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rstlne's picture
rstlne

My parents paid for college. That's probably their greatest financial contribution because I graduated from college with no debt and was able to build wealth right from the beginning.

Guest's picture
Looby

My parents paid for uni (although it is considerably less expensive in the UK). They also paid for my flights home last year (I live in Canada) because they wanted to see me and I couldn't comfortably afford them at the time. I think partly because my older brother is still living at home, paying very little in rent, they feel they should continue to help me out. Also they make considerably more than I probably ever will based on my occupation
I appreciate knowing they are there if I need them, and always have, but I think for too long I used their generosity, so I'm saying no more often, although I think they'll at least contribute towards my next plane tickets home otherwise they might not see me this year at all.

Guest's picture
Ginny

However, I agree with Suze Orman: the best gift parents can give is for them to save enough money to fund their own retirement and old age before giving financial help or gifts to adult children.

Guest's picture
vh

What you describe comes under the heading of cultural capital. Your parents have social and intellectual advantages as well as buying power that they can and should pass along to their children.

Given the outrageous costs of housing, of automobile insurance (especially for young men), of basic education (a bachelor's degree today is comparable to my generation's high-school diploma), and the low pay most young people can expect to earn, there's really only one way we boomers can hope to see our kids stay in the middle class: that's to continue to help them well into adulthood. Tossing the kids into the icy water to sink or swim may (or may not) have worked for earlier generations, but just now it's not a wise policy.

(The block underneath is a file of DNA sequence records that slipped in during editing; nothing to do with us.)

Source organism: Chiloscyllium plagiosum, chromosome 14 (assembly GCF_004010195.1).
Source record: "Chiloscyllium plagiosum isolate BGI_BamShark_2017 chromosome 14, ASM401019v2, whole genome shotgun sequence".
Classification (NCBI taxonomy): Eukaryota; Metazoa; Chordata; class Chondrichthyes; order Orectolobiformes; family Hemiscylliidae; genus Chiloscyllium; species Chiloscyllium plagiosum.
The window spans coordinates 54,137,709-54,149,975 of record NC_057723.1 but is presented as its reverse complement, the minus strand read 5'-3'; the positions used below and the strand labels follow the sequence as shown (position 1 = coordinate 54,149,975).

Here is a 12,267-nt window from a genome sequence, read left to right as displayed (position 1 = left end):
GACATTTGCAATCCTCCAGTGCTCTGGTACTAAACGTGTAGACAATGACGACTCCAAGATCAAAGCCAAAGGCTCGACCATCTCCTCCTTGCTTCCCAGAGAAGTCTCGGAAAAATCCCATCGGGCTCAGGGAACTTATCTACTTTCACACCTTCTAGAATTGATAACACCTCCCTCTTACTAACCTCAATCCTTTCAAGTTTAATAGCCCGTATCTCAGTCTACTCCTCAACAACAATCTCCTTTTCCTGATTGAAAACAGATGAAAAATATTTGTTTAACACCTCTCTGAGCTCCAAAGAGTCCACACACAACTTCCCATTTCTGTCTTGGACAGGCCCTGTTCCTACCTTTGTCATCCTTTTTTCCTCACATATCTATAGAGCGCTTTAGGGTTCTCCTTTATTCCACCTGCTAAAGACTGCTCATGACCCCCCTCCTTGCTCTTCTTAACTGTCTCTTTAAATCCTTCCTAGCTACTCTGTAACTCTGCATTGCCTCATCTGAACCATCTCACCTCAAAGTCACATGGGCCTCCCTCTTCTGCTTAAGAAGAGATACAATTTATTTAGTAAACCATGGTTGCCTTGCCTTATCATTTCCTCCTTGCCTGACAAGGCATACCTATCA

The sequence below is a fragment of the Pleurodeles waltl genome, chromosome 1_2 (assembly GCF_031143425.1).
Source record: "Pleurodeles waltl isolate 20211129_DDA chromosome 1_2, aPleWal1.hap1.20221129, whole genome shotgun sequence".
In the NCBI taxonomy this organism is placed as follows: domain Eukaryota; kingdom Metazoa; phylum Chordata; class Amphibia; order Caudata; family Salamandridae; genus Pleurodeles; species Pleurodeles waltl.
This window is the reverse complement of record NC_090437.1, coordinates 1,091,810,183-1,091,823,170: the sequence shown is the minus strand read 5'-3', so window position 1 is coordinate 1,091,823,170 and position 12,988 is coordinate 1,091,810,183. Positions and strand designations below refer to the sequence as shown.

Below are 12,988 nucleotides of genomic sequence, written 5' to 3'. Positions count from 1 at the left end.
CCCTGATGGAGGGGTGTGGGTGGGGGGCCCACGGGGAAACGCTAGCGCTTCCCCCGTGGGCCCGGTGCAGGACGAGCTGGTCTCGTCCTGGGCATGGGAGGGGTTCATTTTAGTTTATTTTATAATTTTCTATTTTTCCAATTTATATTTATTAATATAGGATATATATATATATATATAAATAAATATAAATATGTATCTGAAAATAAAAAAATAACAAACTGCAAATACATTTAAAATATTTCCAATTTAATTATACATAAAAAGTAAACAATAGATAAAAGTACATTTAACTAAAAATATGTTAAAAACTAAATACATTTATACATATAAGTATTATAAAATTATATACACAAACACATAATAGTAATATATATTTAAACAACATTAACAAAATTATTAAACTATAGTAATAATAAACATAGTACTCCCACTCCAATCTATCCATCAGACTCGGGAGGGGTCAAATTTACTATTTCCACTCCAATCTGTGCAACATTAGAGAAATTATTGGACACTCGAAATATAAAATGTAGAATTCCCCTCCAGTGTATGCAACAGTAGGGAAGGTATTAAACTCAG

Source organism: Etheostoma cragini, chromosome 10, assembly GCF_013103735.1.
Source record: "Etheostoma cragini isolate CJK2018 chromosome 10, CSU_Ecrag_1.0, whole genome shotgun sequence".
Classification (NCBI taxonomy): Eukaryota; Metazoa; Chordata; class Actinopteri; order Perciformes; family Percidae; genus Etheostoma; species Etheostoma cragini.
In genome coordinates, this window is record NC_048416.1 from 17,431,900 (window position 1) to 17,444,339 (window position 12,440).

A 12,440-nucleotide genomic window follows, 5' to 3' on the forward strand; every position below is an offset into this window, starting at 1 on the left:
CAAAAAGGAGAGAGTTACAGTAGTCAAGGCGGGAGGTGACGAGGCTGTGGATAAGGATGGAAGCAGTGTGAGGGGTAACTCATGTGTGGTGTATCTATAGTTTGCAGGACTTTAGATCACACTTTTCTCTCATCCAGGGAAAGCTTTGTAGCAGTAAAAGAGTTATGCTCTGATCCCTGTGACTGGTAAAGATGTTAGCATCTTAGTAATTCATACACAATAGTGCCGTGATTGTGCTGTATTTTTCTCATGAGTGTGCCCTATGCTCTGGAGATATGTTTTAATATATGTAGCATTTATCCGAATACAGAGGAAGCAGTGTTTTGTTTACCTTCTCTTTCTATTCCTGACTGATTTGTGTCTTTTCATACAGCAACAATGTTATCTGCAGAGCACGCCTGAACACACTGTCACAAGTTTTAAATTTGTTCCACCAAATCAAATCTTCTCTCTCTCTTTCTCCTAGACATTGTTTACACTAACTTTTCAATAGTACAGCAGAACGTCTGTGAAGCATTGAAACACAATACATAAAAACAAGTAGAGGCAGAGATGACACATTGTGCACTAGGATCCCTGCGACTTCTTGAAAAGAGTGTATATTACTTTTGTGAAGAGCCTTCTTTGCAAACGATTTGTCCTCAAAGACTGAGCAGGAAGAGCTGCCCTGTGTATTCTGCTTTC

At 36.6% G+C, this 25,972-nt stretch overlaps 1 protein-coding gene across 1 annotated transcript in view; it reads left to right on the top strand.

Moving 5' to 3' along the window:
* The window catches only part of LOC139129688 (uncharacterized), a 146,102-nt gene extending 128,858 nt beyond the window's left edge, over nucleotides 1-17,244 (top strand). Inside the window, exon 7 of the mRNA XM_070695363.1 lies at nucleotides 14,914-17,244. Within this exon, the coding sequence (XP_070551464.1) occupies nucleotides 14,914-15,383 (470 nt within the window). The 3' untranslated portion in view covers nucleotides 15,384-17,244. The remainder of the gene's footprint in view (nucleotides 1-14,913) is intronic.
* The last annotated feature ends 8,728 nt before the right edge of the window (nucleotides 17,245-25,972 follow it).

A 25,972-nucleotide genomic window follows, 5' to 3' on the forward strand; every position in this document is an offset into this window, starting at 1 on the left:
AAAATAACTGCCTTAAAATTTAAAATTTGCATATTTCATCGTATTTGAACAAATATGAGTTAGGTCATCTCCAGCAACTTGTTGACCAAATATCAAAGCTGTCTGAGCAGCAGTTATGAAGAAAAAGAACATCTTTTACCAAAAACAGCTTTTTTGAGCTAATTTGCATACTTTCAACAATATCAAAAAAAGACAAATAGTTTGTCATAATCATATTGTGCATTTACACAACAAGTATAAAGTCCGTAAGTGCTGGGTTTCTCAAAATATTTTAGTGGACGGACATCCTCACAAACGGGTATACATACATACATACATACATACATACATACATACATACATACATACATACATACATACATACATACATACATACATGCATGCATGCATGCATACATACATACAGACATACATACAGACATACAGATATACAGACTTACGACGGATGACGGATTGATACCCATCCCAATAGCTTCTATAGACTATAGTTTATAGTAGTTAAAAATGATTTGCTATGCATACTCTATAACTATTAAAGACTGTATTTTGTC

Assuming your children are reasonably responsible (not doing dope, drinking, spending insanely, or otherwise diving off the deep end), this is not foolish altruism, controlling behavior, or "spoiling" them: it's just common sense.

Guest's picture
vh

What you describe comes under the heading of cultural capital. Your parents have social and intellectual advantages as well as buying power that they can and should pass along to their children.

Given the outrageous costs of housing, of automobile insurance (especially for young men), of basic education (a bachelor's degree today is comparable to my generation's high-school diploma), and the low pay most young people can expect to earn, there's really only one way we boomers can hope to see our kids stay in the middle class: that's to continue to help them well into adulthood. Tossing the kids into the icy water to sink or swim may (or may not) have worked for earlier generations, but just now it's not a wise policy.

Assuming your children are reasonably responsible (not doing dope, drinking, spending insanely, or otherwise diving off the deep end), this is not foolish altruism, controlling behavior, or "spoiling" them: it's just common sense.

Guest's picture
jw

Wow, there is so much in this post to consider. You certainly could have made this a series!

My parents helped pay a sliver of my total tuition, but the benefit of not having my college education funded is that I worked HARD in school. I went to a school in another state, and knew that if I didn't do well in school and stay above ground financially, I'd have to go back home, which I didn't want to do. I had a LOT of motivation. Close friends of mine who had their college tuition funded by their parents? I don't know that any of them invested the difference. I do know that one of them failed every class one semester and the parents still don't know. It seems like such a waste of the parents' money.